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The Facebook Flap over privacy shows that the Gen Y cohort may be just as worried about controlling their own data as their Boomer parents. For a while there, it seemed that Gen Y believe in a No-Privacy rule and didn’t care who owned the numbers in their lives—or perhaps even more importantly, the images. The uproar over Facebook’s new policy on ownership of peoples’ posts, unleashed by the consumerist blog, shows the contrary.
Good. It is important for social media—all media—to understand that people need to control access to their private information. Let’s facebook it, retaining rights to content after users leave is pretty outrageous. I don’t know if other social media sites do that. Can people check? It just never occurred to me that once I left a site, all my content remained and could be sold, exchanged or given to the government.
The Facebook Fiasco comes at a critical moment when the Obama administration is launching a major effort to digitalize medical records in an effort to cut costs and improve medical outcomes. Everyone wants to get into this game, it seems, including Google, with its Google Health. But privacy issues have to be considered and privacy problems solved if this major health initiative is going to succeed.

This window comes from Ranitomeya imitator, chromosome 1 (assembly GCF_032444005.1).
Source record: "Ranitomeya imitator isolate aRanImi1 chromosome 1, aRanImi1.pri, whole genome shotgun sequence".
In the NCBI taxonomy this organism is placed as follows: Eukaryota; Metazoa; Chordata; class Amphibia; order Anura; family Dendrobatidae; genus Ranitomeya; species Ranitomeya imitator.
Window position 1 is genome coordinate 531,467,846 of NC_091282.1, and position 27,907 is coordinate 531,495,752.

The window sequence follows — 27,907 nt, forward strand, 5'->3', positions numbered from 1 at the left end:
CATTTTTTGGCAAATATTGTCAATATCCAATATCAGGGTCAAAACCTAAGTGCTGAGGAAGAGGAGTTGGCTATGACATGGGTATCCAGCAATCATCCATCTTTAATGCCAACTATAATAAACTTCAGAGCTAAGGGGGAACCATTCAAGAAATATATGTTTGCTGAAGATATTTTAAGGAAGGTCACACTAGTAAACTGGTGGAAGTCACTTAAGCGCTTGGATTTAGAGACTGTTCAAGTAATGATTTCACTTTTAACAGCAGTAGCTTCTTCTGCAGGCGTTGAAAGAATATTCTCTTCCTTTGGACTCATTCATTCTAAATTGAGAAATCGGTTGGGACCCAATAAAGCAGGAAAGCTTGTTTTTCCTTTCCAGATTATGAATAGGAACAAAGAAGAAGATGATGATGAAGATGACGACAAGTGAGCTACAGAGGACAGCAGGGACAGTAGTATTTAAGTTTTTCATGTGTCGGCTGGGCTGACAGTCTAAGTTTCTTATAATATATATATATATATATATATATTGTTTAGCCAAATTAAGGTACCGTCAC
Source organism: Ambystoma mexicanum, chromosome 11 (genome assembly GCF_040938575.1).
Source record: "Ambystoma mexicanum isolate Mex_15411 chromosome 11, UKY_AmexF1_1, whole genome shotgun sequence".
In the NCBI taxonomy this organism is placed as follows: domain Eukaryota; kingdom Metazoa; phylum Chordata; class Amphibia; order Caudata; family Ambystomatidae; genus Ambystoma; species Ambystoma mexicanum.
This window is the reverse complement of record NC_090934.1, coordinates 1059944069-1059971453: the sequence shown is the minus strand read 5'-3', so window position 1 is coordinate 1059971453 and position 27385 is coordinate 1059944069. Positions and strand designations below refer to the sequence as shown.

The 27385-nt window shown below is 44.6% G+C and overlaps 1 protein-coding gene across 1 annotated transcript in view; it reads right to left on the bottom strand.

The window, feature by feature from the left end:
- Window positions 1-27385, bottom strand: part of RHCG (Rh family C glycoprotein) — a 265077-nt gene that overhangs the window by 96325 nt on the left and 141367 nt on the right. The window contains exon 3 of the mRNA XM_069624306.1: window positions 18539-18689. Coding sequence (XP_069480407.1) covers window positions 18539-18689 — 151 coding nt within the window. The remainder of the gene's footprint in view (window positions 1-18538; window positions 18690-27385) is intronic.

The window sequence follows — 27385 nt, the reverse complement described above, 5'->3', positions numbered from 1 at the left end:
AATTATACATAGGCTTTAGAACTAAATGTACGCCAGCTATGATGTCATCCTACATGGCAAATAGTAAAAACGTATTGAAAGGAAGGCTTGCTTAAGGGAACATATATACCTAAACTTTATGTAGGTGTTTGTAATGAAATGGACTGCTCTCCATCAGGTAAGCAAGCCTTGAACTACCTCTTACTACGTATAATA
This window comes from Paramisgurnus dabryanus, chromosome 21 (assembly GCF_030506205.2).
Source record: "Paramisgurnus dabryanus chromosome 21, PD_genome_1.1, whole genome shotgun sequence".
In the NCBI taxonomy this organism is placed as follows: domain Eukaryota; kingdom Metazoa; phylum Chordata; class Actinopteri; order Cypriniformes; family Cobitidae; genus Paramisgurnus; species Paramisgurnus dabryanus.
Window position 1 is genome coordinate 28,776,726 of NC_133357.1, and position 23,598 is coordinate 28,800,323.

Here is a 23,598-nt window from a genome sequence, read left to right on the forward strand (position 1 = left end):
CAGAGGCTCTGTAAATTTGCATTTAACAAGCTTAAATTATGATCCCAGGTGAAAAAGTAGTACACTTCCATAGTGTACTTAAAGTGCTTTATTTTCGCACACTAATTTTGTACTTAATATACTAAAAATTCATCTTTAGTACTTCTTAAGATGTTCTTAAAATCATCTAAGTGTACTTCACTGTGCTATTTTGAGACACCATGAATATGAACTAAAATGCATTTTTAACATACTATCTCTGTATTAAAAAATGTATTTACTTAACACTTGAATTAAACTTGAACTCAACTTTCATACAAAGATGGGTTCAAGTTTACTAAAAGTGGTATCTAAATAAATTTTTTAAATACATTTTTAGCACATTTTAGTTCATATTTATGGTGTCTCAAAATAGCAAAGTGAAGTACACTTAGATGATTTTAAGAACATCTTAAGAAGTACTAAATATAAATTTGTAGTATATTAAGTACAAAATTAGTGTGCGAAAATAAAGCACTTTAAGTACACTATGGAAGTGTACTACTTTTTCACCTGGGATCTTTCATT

Facebook is soliciting comments on new terms of service on a page called Facebook Bill of Rights and Responsibilities. There really is only one thing Facebook has to do— just assume by default that you don’t want anyone to see whatever content you leave behind when you leave. And if Facebook—or any other social media or health organization refuses, remove everything and get out.
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